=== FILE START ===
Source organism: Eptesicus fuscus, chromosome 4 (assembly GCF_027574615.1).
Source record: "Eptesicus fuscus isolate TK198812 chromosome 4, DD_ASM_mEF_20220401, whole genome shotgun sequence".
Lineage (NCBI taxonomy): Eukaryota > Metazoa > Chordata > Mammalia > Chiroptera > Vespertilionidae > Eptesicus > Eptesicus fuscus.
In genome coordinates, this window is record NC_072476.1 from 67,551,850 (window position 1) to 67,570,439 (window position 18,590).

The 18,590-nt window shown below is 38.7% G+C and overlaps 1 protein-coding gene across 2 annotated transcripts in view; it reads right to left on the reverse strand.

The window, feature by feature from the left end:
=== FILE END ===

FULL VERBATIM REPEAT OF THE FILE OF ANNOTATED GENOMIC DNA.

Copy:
Source organism: Eptesicus fuscus, chromosome 4 (assembly GCF_027574615.1).
Source record: "Eptesicus fuscus isolate TK198812 chromosome 4, DD_ASM_mEF_20220401, whole genome shotgun sequence".
Lineage (NCBI taxonomy): Eukaryota > Metazoa > Chordata > Mammalia > Chiroptera > Vespertilionidae > Eptesicus > Eptesicus fuscus.
In genome coordinates, this window is record NC_072476.1 from 67,551,850 (window position 1) to 67,570,439 (window position 18,590).

The 18,590-nt window shown below is 38.7% G+C and overlaps 1 protein-coding gene across 2 annotated transcripts in view; it reads right to left on the reverse strand.

The window, feature by feature from the left end: